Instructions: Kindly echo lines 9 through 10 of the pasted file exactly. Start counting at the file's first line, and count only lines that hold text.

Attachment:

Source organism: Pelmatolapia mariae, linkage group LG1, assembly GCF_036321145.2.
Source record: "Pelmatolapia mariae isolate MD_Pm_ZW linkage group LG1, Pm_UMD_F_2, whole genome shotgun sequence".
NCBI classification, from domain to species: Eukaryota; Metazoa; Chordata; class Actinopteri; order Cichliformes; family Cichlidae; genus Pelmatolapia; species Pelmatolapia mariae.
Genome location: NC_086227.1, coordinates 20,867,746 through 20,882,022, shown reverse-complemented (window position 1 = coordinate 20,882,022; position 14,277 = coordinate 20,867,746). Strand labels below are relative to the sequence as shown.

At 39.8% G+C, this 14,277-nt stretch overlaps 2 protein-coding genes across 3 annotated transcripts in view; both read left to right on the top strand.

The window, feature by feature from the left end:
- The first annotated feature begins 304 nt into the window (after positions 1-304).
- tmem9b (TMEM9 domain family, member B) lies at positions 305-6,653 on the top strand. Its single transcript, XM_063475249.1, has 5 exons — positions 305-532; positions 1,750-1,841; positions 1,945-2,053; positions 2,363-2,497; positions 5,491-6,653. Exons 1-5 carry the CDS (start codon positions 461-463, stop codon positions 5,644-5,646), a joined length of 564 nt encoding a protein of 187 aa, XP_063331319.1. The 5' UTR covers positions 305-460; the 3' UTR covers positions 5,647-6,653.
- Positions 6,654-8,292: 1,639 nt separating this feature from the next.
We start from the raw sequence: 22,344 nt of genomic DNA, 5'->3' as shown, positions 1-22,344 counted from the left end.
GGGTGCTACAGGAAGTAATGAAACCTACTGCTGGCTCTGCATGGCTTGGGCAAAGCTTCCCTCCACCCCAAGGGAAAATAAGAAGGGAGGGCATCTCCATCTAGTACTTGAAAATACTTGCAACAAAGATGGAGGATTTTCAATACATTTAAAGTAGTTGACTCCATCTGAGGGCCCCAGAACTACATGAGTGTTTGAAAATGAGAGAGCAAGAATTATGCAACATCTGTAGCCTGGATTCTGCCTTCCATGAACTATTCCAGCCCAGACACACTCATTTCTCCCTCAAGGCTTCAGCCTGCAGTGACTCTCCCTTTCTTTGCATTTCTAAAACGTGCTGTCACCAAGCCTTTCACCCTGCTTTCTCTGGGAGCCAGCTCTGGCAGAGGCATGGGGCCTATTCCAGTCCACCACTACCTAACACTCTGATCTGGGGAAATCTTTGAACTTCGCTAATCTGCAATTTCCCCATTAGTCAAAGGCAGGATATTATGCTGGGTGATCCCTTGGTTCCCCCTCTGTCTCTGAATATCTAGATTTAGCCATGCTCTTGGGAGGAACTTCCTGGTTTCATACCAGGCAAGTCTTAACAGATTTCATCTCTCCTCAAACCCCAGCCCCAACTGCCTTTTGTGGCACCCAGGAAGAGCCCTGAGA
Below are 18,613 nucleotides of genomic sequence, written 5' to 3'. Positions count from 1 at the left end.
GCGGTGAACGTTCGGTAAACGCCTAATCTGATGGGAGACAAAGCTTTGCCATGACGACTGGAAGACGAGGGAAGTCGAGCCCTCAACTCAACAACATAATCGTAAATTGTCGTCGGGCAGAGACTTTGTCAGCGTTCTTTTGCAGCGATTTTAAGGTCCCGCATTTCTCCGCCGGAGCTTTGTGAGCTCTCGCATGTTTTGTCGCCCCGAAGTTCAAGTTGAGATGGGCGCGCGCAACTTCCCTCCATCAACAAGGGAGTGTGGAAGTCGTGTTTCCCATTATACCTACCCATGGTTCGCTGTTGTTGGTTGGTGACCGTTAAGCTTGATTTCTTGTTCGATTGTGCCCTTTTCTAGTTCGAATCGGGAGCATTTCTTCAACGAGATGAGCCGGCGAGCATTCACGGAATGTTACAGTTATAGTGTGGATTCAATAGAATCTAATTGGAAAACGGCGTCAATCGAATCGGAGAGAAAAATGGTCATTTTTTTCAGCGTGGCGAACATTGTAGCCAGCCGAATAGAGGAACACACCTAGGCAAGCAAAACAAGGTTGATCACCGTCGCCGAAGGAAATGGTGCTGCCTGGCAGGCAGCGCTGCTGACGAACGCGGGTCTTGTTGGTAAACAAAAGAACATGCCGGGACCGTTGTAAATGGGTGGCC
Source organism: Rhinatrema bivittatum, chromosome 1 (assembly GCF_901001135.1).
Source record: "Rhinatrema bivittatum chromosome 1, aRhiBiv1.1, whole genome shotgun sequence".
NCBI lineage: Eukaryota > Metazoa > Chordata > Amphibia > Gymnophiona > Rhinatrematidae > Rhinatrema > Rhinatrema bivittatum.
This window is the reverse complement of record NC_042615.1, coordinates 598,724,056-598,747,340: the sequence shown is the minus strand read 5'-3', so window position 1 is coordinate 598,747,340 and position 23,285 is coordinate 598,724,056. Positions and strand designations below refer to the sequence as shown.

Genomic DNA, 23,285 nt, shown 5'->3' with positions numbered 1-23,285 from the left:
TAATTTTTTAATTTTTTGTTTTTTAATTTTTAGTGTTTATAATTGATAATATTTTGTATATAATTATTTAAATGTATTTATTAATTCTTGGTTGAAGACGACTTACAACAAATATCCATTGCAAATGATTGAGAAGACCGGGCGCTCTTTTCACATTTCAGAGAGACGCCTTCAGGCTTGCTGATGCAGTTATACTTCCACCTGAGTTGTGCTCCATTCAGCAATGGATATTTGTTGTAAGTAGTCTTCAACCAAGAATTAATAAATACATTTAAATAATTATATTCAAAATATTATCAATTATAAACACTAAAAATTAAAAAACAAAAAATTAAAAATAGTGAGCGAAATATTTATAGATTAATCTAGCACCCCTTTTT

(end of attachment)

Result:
- Positions 6,654-8,292: 1,639 nt separating this feature from the next.
We start from the raw sequence: 22,344 nt of genomic DNA, 5'->3' as shown, positions 1-22,344 counted from the left end.